Kung fu films are usually a dime a dozen, so the genre’s popularity has mostly flown over this writer’s head, but CHALLENGE OF THE TIGER is an entertaining mix of martial arts, Bond-style action, and nude ladies that emerges as a solid exploitation flick. The story of a world domination scheme is a mere clothesline on which to hang the countless fight scenes, cheesy nude and sex scenes, and hilarious dubbed dialogue. Topless women play tennis, frolic in a pool, and make out with Richard Cannon in slow motion to a cover version of Bobby Bloom’s “Montego Bay”; Wong dukes it out with an enraged bull in a bullring; a Doberman growls with the dubbed-in sounds of a poodle; Cannon screws every lady he runs into, including Miss Spain in a bubble bath; great footage is shown of Hong Kong street life; Isaac Hayes’ “Run Fay Run” is used with no regard for copyright and classical music popular from Findlay films accents a fight scene; Cannon is double-crossed by a sexy Hong Kong dame and kung fu fights in nothing but a towel; CHINESE HERCULES star Bolo Yeung and producer Dick Randall appear; two motorcyclists chase Wong and Cannon around Macao; and more brainmelting surprises pop up to amaze unprepared viewers.

The real surprise here is seeing two American acting studs, popular from Italian films, appearing in this Hong Kong film: Richard Harrison and Brad Harris! Harris was a popular muscleman in peplums beginning in the 60s, and still looks good here as a shades-wearing bad guy; he even has a weight-lifting scene! Mustachioed ladies man Harrison would appear nude in D’Amato’s ORGASMO NERO around this time, so any shame he may have had at the start of his career was out the window by 1980. Harrison retired as exploitation died in the late 80s and now lives in California; Harris, often confused with the late Gordon Mitchell, still gives interviews for magazines, websites and DVD releases.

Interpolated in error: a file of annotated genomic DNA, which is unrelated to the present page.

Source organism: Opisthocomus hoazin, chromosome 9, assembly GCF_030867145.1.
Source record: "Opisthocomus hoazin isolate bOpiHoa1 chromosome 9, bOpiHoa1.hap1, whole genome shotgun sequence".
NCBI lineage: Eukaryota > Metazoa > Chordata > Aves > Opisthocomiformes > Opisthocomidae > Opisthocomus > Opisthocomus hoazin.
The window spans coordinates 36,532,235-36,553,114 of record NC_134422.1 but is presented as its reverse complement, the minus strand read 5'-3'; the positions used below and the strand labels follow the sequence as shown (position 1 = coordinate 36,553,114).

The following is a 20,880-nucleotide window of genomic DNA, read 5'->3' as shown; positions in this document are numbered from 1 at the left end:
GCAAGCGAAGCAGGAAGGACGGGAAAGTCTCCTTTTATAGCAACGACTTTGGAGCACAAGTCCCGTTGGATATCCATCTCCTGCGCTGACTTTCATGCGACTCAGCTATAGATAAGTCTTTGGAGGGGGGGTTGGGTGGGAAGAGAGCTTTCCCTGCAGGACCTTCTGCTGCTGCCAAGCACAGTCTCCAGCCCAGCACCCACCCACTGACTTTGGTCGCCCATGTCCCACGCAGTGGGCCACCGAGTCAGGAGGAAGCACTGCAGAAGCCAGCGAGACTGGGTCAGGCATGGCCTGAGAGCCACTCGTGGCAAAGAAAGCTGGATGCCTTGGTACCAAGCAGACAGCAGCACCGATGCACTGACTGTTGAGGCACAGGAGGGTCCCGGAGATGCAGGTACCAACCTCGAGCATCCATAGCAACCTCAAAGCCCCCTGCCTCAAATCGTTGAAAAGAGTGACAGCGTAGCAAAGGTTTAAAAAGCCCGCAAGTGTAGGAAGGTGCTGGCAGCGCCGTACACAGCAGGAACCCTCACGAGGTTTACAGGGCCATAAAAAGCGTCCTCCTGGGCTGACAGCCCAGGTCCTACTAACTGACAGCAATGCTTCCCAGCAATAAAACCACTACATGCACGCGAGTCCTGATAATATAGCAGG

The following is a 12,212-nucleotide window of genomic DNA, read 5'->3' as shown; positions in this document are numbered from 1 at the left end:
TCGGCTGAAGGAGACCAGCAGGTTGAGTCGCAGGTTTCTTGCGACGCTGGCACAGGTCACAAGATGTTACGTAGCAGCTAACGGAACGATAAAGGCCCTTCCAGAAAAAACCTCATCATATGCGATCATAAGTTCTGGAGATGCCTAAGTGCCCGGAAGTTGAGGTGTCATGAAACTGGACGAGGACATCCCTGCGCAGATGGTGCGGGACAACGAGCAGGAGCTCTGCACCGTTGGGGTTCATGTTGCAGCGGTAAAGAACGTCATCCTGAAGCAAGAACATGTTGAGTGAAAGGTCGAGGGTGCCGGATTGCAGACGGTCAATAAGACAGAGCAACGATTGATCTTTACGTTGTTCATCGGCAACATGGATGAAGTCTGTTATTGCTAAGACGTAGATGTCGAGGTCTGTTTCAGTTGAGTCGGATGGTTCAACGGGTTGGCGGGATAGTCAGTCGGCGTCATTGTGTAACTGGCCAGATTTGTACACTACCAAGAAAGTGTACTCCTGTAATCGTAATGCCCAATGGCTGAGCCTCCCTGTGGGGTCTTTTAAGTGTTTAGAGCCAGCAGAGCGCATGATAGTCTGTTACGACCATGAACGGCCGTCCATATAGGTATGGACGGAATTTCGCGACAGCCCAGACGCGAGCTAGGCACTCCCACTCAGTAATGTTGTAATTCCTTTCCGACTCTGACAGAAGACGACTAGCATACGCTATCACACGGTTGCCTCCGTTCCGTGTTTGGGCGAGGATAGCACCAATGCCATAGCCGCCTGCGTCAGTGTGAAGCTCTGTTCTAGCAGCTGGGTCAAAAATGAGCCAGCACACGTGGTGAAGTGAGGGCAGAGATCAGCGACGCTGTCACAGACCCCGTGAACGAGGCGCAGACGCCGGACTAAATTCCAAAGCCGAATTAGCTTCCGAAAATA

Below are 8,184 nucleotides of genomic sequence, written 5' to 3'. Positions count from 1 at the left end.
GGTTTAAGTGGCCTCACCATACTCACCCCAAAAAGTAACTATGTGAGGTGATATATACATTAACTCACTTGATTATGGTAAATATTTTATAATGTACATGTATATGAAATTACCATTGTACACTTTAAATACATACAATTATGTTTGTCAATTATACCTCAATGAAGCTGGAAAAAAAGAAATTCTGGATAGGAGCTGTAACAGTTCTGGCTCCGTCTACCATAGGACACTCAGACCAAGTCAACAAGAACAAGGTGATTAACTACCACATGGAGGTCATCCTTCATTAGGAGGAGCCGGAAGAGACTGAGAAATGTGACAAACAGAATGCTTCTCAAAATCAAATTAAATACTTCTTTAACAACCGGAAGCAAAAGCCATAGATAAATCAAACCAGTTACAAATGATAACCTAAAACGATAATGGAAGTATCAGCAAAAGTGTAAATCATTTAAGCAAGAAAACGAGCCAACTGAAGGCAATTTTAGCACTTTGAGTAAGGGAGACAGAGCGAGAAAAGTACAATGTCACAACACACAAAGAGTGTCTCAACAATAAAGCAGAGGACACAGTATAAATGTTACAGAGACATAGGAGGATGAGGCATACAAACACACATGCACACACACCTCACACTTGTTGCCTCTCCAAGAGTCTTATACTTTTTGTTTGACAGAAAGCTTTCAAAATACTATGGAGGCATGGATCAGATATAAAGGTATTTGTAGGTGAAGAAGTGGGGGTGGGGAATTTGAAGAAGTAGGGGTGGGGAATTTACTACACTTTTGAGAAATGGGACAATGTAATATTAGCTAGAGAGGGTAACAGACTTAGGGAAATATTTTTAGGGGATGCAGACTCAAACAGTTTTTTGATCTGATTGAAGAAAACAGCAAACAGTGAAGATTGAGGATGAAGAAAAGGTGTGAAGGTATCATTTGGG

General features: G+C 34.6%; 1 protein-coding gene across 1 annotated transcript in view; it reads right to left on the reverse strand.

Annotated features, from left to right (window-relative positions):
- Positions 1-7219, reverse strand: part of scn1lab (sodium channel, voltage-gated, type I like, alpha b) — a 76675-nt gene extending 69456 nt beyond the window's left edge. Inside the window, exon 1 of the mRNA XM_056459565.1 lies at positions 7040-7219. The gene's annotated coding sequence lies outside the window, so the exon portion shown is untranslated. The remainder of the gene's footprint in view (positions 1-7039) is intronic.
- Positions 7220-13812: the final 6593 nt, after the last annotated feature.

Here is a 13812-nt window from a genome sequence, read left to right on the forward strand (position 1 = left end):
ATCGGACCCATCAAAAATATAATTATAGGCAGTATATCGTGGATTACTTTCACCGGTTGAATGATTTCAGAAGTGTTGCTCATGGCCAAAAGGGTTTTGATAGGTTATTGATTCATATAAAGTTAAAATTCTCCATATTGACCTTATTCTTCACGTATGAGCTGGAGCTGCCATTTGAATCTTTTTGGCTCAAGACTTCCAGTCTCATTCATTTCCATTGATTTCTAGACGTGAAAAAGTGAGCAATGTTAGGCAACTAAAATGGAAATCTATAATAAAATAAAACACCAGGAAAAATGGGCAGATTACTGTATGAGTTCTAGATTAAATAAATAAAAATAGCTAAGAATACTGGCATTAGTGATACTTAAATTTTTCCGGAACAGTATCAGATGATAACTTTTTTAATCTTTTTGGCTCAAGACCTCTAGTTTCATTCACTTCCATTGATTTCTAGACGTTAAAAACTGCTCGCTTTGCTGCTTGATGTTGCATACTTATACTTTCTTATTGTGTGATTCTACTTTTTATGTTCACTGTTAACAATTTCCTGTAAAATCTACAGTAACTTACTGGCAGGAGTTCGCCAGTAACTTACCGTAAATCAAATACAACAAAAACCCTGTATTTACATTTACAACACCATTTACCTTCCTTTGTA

A disclaimer precedes FOR YOUR HEIGHT ONLY explaining that the transfer was made from the best elements possible, but is still below usual Mondo Macabro standards. This is true, as the only material available was a tape master, but it is still much brighter, clearer, and more colorful than the previous bootleg disc. There aren’t any obvious signs of wear or tear, save for a few white lines during the opening credits, and grain is kept to a minimum. CHALLENGE OF THE TIGER, letterboxed at 2.35:1 in its original Scope aspect ratio, looks stunning, apparently from an original negative. Colors are sharp and bold, the image is clean and bright (save for brief instances of dirt and a few print jumps), and this is one of the loveliest transfers for a kung fu film on any DVD.

DVD Maniac Ian Jane contributes an entertaining tongue-in-cheek essay on his love for Weng Weng, but the joke wears thin due to the piece’s length. Pete Tombs and Julian Grainger’s essays on Dick Randall, Weng Weng, and bios of Bruce Le and Brad Harris are much better, and packed with information in Tombs’ wonderful writing style. Some of the nuggets included: TIGER was co-directed by Italian director Paolo Solvay; Richard Harrison directed the infamous topless tennis sequence; Weng Weng was a customs officer before breaking into movies. Separate stills galleries for both films are composed of lobby cards and promo stills. The Mondo Macabro promo reel plays out this stellar double-feature disc of Asian cult madness! (Casey Scott)